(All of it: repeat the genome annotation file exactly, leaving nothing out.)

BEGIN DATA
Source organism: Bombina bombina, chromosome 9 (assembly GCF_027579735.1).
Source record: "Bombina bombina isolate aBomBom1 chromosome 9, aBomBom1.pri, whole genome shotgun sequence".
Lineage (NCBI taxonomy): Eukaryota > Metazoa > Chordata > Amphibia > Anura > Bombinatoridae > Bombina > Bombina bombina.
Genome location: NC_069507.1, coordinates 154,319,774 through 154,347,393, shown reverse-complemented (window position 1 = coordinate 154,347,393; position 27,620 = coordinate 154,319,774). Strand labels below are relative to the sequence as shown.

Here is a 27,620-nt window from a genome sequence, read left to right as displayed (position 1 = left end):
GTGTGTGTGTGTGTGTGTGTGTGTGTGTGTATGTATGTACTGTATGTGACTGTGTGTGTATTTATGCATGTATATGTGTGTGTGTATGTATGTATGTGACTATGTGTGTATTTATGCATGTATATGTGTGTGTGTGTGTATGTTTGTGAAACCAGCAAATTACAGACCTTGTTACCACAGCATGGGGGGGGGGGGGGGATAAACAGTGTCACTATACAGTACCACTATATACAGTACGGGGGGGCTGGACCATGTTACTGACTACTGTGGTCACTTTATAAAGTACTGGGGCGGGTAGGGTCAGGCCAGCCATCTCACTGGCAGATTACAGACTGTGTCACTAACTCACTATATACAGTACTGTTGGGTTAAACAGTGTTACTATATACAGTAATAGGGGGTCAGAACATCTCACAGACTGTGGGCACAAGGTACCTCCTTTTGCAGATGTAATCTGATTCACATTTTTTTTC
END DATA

Source organism: Bombina bombina, chromosome 9 (assembly GCF_027579735.1).
Source record: "Bombina bombina isolate aBomBom1 chromosome 9, aBomBom1.pri, whole genome shotgun sequence".
Lineage (NCBI taxonomy): Eukaryota > Metazoa > Chordata > Amphibia > Anura > Bombinatoridae > Bombina > Bombina bombina.
Genome location: NC_069507.1, coordinates 154,319,774 through 154,347,393, shown reverse-complemented (window position 1 = coordinate 154,347,393; position 27,620 = coordinate 154,319,774). Strand labels below are relative to the sequence as shown.

Here is a 27,620-nt window from a genome sequence, read left to right as displayed (position 1 = left end):
GTGTGTGTGTGTGTGTGTGTGTGTGTGTGTATGTATGTACTGTATGTGACTGTGTGTGTATTTATGCATGTATATGTGTGTGTGTATGTATGTATGTGACTATGTGTGTATTTATGCATGTATATGTGTGTGTGTGTGTATGTTTGTGAAACCAGCAAATTACAGACCTTGTTACCACAGCATGGGGGGGGGGGGGGGATAAACAGTGTCACTATACAGTACCACTATATACAGTACGGGGGGGCTGGACCATGTTACTGACTACTGTGGTCACTTTATAAAGTACTGGGGCGGGTAGGGTCAGGCCAGCCATCTCACTGGCAGATTACAGACTGTGTCACTAACTCACTATATACAGTACTGTTGGGTTAAACAGTGTTACTATATACAGTAATAGGGGGTCAGAACATCTCACAGACTGTGGGCACAAGGTACCTCCTTTTGCAGATGTAATCTGATTCACATTTTTTTTC